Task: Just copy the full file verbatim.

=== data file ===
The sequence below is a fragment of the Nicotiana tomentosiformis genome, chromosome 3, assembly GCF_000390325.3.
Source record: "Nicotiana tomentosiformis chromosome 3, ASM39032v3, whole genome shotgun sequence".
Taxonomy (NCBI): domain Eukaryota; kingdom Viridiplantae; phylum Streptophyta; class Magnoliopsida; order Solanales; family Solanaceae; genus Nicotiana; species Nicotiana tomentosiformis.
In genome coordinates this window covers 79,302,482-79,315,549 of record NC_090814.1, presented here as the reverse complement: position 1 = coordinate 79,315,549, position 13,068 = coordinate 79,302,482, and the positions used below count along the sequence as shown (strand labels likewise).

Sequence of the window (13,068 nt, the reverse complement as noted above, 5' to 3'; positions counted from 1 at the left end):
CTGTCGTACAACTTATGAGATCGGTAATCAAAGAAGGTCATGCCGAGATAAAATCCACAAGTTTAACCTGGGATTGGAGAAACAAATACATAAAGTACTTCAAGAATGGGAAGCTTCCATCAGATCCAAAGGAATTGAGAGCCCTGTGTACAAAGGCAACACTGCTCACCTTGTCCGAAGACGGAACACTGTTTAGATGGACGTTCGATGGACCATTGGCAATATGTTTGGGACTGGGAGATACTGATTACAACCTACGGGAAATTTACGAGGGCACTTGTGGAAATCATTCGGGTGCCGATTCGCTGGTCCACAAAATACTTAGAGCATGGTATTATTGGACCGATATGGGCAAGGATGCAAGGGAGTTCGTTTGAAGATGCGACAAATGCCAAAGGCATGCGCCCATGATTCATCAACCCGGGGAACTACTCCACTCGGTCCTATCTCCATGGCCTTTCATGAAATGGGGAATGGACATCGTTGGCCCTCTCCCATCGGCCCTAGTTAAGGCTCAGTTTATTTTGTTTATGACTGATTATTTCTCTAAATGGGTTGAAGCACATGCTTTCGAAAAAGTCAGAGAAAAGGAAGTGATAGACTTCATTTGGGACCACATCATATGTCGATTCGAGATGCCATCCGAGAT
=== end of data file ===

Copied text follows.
The sequence below is a fragment of the Nicotiana tomentosiformis genome, chromosome 3, assembly GCF_000390325.3.
Source record: "Nicotiana tomentosiformis chromosome 3, ASM39032v3, whole genome shotgun sequence".
Taxonomy (NCBI): domain Eukaryota; kingdom Viridiplantae; phylum Streptophyta; class Magnoliopsida; order Solanales; family Solanaceae; genus Nicotiana; species Nicotiana tomentosiformis.
In genome coordinates this window covers 79,302,482-79,315,549 of record NC_090814.1, presented here as the reverse complement: position 1 = coordinate 79,315,549, position 13,068 = coordinate 79,302,482, and the positions used below count along the sequence as shown (strand labels likewise).

Sequence of the window (13,068 nt, the reverse complement as noted above, 5' to 3'; positions counted from 1 at the left end):
CTGTCGTACAACTTATGAGATCGGTAATCAAAGAAGGTCATGCCGAGATAAAATCCACAAGTTTAACCTGGGATTGGAGAAACAAATACATAAAGTACTTCAAGAATGGGAAGCTTCCATCAGATCCAAAGGAATTGAGAGCCCTGTGTACAAAGGCAACACTGCTCACCTTGTCCGAAGACGGAACACTGTTTAGATGGACGTTCGATGGACCATTGGCAATATGTTTGGGACTGGGAGATACTGATTACAACCTACGGGAAATTTACGAGGGCACTTGTGGAAATCATTCGGGTGCCGATTCGCTGGTCCACAAAATACTTAGAGCATGGTATTATTGGACCGATATGGGCAAGGATGCAAGGGAGTTCGTTTGAAGATGCGACAAATGCCAAAGGCATGCGCCCATGATTCATCAACCCGGGGAACTACTCCACTCGGTCCTATCTCCATGGCCTTTCATGAAATGGGGAATGGACATCGTTGGCCCTCTCCCATCGGCCCTAGTTAAGGCTCAGTTTATTTTGTTTATGACTGATTATTTCTCTAAATGGGTTGAAGCACATGCTTTCGAAAAAGTCAGAGAAAAGGAAGTGATAGACTTCATTTGGGACCACATCATATGTCGATTCGAGATGCCATCCGAGAT